Magic Leap Wants to Take the NBA to a New Dimension

magic leap augmented reality glasses VR NBA
A release date for Magic Leap's futuristic goggles is yet to be determined, though they are expected to arrive later this year. Magic Leap

The hype surrounding the forthcoming goggles developed by Magic Leap ratcheted up another notch this week after the augmented reality startup announced a partnership with the NBA.

Magic Leap claims its goggles are able to augment reality through technology it terms "spatial computing," which overlays a digital world onto the physical one. The Google-backed company says that wearing the goggles will transform the flat, two-dimensional practice of watching the NBA on television from an armchair into a vivid, three-dimensional experience.

"This partnership will allow us to bring fans a completely new, intimate experience that has never been seen in sports," Jeff Ruediger, Magic Leap's managing director, said in a blog post. "Using Magic Leap's Screens platform, fans will be able to summon multiple, virtual screens into their field of view."

Not only will virtual screens and stats be projected around the wearer of the headset, life-size representations of former NBA players like the 7-foot-1-inch Shaquille O'Neal will also be projected into the living room.

Speaking at an event on Tuesday, Magic Leap CEO Rony Abovitz said: "It takes everything you love about regular television and amplifies that."

Read more: Magic Leap gives us a glimpse into our augmented reality future

Magic Leap gained attention in 2014 after raising over half a billion dollars from some of the world's biggest tech firms. Since then, the Florida-based company has garnered headlines from a series of videos showcasing its technology.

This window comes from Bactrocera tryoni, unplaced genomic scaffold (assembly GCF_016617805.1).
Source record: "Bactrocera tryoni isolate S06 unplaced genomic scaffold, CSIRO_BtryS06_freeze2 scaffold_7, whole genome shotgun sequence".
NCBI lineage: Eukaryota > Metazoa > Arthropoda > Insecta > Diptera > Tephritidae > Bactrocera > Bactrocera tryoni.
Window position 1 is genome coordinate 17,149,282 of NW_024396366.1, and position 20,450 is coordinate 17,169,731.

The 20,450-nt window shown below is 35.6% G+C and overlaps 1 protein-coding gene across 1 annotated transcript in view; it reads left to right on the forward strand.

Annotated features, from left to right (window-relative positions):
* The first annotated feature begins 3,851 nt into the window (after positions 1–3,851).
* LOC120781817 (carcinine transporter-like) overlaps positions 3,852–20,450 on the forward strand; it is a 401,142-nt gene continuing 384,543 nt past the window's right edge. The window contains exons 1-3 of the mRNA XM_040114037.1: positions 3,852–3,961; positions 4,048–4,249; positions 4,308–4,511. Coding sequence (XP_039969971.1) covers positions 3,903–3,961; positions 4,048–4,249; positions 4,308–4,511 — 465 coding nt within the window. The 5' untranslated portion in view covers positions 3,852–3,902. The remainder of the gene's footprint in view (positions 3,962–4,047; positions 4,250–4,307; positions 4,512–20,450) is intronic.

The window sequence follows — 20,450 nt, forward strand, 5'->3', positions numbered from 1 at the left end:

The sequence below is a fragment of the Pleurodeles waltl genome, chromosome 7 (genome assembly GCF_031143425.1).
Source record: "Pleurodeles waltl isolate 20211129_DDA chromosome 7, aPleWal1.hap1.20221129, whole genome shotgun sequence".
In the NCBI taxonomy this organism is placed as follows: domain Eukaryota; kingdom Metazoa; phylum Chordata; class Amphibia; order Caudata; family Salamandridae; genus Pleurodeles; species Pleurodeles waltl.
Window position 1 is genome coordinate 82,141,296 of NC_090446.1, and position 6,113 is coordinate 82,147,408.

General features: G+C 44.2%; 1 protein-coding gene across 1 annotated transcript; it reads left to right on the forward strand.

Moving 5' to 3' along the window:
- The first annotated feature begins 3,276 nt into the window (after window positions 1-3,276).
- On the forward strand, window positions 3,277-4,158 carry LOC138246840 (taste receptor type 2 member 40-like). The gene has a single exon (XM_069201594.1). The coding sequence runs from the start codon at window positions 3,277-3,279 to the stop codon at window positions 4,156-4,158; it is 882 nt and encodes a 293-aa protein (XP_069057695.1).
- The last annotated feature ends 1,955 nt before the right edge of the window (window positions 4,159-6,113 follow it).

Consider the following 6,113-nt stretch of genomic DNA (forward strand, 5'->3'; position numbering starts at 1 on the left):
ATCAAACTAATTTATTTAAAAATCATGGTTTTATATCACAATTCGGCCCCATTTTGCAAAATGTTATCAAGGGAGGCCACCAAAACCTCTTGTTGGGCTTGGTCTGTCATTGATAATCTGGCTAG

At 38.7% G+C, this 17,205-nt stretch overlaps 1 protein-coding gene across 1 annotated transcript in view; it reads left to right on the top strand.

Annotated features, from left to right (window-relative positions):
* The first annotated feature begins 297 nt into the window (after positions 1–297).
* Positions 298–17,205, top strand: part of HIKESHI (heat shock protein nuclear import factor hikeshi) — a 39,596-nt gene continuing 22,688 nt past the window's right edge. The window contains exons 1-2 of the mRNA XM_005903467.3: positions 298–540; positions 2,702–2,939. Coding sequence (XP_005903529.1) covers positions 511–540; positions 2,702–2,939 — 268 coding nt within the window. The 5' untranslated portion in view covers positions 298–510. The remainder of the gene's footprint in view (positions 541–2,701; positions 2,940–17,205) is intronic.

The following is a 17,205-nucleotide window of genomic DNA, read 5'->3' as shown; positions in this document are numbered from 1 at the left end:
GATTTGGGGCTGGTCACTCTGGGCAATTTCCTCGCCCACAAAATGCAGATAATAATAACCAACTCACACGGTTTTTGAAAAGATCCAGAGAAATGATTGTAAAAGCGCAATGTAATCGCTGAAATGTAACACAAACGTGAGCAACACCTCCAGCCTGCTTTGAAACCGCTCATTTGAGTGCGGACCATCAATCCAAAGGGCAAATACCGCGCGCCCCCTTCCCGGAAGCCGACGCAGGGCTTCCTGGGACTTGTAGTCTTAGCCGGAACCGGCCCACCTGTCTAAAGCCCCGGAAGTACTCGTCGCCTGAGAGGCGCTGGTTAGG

Despite the teasers, details surrounding its AR goggles have been slow to surface. This week's announcement still made no mention of a release date for the device nor specified a price.

The hardware itself was only unveiled in December, revealing a pair of futuristic-looking goggles that combine with wireless hand controllers and a unit that attaches to the wearer's waist.

The Magic Leap One will begin shipping later this year, the company announced at the time, though it is expected to only be for developers.

Future versions will come at varying price points, Abovitz said, with the cheapest costing around the same price as a high-end smartphone like Apple's iPhone X.

"We will have a product line in that price point probably for the company's history, and we'll probably have some above and we'll have some below," Abovitz said. "We'll have even higher-end [versions] for hyper-pro, and then we'll have mass-market products."